ContentsFossile HistoryInfrageneric Relationship


The last thorough taxonomic revision of the Araceae was that by Engler (1905-1920), conducted in part by K. Krause (Engler & Krause, 1908, 1920; Krause, 1913). That revision included eight subfamilies of Araceae with Philodendron in its own subfamily and tribe, Philodendroideae and Philodendreae respectively. Philodendreae (Engler, 1911) shared the subfamily with six other tribes, including Schismatoglottidinae, Anubideae, Aglaonemateae, Dieffenbachieae, Zantedeschieae, Typhonodoreae and Peltandreae. Engler (1912) grouped Philodendron with Homalomena and the genera of the largely Asian subtribe Schismatoglottidinae (Bucephalandra Schott, Gamogyne N.E. Br., Microcasia Becc. and Piptospatha N.E. Br.) into subtribe Philodendrineae. Bogner and Nicolson (1991) left Engler's subfamily Philodendroideae intact but Grayum (1984) made substantive changes including an incorporation of the subfamily Calloideae and the Colocasioideae (thus forcing a change in the subfamilial name to Colocasioideae, because of nomenclatural priority). The subfamily is divided up into Nephthytis Schott, Aglaonema, Peltandra, and Philodendron Alliances. In Grayum's system Philodendron, in its own tribe Philodendreae, originally shared the alliance with the tribes Spathicarpeae, Dieffenbachieae and Bognereae. Both Dieffenbachia and Bognera Nicolson are in their own tribe but the Spathicarpeae has eight small genera mostly occurring in southern South America. These are: Asterostigma F.E.L. Fischer & C.A. Mey., Gearum N.E. Br., Gorgonidium Schott, Mangonia Schott, Spathantheum Schott, Spathicarpa Hook., Synandrospadix Engl., and Taccarum Brongn. ex Schott. Grayum (1990) later placed Philodendron close to Homalomeninae and the African genera Culcasia P. Beauv. and Cercestis Schott (which had been placed in the Pothoideae and Lasioideae respectively by Engler). They all share similar stem and stamen vasculature as well as extrafloral nectaries and uniquely share resin canals in their roots and a sclerotic root hypodermis. Most (excluding Homalomeninae) also lack an anther endothecium that is present in all other Araceae (Grayum, 1990). Grayum believed that the Philodendroideae is a sister group to the Pothoideae (including Engler's Monsteroideae) which share in common the exclusive characteristics of geniculate petioles, cork formation in aerial roots, compound vascular bundles, collateral bundles and other features (Grayum, 1984).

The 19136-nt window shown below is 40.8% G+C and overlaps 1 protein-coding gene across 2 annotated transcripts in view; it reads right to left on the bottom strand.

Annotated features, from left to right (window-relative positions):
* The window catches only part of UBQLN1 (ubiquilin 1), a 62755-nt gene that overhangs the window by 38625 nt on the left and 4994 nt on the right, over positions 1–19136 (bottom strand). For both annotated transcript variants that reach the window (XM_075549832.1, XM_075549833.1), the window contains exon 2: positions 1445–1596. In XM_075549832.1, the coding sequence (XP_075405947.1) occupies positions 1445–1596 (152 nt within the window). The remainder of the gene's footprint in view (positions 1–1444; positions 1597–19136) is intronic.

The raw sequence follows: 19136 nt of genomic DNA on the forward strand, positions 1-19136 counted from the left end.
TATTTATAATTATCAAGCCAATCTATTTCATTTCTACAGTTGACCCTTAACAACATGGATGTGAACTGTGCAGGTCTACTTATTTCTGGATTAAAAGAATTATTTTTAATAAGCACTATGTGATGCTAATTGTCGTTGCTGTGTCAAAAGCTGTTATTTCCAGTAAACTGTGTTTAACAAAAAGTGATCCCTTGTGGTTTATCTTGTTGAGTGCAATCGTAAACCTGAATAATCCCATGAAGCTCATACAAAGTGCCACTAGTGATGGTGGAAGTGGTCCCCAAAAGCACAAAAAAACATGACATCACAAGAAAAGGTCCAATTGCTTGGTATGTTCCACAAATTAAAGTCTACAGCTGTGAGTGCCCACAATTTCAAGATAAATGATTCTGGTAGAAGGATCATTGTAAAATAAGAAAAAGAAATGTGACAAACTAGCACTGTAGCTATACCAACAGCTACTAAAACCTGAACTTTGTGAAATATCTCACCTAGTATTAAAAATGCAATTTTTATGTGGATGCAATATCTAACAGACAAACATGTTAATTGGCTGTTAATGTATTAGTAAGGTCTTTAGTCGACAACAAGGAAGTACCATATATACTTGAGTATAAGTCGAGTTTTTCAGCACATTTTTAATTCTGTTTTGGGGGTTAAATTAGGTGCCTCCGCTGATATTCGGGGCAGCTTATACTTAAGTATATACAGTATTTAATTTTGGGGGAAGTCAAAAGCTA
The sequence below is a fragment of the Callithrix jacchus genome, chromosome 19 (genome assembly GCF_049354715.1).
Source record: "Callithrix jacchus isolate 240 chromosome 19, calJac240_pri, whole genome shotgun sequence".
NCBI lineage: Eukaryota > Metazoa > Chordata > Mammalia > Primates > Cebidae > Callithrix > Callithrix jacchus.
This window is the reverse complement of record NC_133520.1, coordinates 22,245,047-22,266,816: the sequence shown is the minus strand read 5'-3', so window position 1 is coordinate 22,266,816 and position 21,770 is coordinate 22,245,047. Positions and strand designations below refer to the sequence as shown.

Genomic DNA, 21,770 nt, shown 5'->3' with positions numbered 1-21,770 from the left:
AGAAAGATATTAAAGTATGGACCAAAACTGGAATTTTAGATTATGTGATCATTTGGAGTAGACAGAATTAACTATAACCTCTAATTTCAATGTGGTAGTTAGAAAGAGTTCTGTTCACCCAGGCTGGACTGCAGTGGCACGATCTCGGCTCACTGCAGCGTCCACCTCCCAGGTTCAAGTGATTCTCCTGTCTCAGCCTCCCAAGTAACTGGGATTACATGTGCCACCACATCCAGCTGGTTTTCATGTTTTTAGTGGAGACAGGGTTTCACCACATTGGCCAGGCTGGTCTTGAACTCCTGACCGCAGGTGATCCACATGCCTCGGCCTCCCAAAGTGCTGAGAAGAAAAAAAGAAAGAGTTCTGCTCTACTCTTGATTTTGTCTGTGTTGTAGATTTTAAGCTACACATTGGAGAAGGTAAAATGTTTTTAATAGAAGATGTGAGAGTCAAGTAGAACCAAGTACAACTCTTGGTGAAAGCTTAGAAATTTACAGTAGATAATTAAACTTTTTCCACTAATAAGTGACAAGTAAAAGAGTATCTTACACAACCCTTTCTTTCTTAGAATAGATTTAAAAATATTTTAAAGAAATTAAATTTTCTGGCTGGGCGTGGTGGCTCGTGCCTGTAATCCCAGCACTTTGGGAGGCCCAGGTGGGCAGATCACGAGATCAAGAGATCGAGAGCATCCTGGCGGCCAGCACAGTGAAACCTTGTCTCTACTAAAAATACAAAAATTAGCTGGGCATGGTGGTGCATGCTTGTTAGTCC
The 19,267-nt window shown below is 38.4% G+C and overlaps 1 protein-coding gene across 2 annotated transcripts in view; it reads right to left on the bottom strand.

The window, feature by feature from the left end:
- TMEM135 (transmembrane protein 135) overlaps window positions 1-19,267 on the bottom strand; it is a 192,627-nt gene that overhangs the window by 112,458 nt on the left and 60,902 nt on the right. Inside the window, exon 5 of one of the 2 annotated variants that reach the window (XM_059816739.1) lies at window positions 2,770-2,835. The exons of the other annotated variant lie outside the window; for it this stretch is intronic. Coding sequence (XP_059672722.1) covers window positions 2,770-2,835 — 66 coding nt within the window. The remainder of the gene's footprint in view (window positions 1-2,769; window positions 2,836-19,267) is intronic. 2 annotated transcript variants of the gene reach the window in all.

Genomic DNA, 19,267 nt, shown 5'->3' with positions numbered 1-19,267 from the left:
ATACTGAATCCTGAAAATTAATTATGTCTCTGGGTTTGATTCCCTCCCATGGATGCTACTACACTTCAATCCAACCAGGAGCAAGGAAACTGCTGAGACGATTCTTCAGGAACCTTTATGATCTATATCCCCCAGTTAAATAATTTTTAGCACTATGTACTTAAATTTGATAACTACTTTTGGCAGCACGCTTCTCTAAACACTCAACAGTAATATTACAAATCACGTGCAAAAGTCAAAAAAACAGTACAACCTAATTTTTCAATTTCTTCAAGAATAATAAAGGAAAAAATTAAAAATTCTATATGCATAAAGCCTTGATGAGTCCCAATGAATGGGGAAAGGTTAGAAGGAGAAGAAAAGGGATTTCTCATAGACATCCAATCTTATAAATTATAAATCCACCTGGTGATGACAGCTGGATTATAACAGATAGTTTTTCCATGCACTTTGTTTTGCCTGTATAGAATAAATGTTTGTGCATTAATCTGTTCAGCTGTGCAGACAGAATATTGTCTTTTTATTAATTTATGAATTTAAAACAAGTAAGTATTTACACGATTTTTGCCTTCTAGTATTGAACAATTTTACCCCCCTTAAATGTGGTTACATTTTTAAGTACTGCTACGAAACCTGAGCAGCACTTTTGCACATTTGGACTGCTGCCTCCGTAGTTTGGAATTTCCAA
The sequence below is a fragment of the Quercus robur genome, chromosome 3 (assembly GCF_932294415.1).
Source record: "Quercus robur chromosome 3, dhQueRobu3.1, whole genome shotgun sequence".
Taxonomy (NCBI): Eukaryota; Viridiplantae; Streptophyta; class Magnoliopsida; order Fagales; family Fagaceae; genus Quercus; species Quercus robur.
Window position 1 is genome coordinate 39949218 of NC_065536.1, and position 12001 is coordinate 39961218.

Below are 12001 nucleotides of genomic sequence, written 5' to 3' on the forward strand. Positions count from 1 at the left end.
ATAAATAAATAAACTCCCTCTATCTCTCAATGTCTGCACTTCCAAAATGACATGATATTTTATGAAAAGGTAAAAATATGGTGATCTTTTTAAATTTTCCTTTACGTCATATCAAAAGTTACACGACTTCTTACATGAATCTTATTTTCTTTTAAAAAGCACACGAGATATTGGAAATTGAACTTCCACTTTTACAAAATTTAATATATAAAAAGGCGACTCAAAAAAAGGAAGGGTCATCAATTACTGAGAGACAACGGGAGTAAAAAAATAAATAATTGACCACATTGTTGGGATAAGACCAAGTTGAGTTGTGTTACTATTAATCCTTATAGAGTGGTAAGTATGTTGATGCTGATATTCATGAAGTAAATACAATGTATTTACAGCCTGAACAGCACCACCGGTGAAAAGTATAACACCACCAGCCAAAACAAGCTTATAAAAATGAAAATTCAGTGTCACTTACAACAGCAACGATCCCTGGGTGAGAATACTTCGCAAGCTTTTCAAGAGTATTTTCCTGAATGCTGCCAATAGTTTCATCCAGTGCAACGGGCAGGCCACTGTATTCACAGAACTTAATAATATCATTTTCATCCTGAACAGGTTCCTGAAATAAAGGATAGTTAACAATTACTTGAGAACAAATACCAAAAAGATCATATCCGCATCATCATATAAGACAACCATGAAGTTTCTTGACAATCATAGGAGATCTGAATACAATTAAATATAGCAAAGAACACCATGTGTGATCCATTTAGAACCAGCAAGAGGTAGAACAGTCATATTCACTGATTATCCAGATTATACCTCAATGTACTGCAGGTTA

While there is reasonable agreement on the classification of tribes and subtribes, subfamilial concepts are still evolving. A comparison of the major systems of classification at the suprageneric level was made by Croat (1990[1992]). It included the system of Hotta (1970), Grayum (1990) and Bogner & Nicolson (1991).

Phenetic analysis on the Philodendroideae by Mayo (1986) show the genus to be distinct but without any definitive diagnostic features with which to distinguish it completely from other genera. He reported the genus to be only distantly related to other genera in the subfamily but that its closest relatives were the African genera Culcasia and Cercestis. In his survey of sclerotic hypodermis in the roots of Araceae (French, 1987a) provided evidence to link Philodendron to the West African genera Anubias Schott, Culcasia, and Cercestis and to the neotropical Montrichardia Crueg..

More recently in an attempt to bridge differences in the system of Bogner & Nicolson and the system of Grayum as well as that of Hay & Mabberly (1991), Mayo, Bogner & Boyce (1995) conducted another sweeping survey and produced a cladistic analysis. While maintaining essentially the same alliances suggested by Grayum (1990), Mayo et al. (1995) have placed all araceous genera with unisexual flowers in subfamily Aroideae. Philodendron will be placed in the tribe Philodendreae in the Philodendron Alliance along with tribe Homalomeneae with Furtadoa M. Hotta and Homalomena and tribe Anubiadeae (Anubias only). Their cladistic analysis also will show Bognera, a close ally of Dieffenbachia.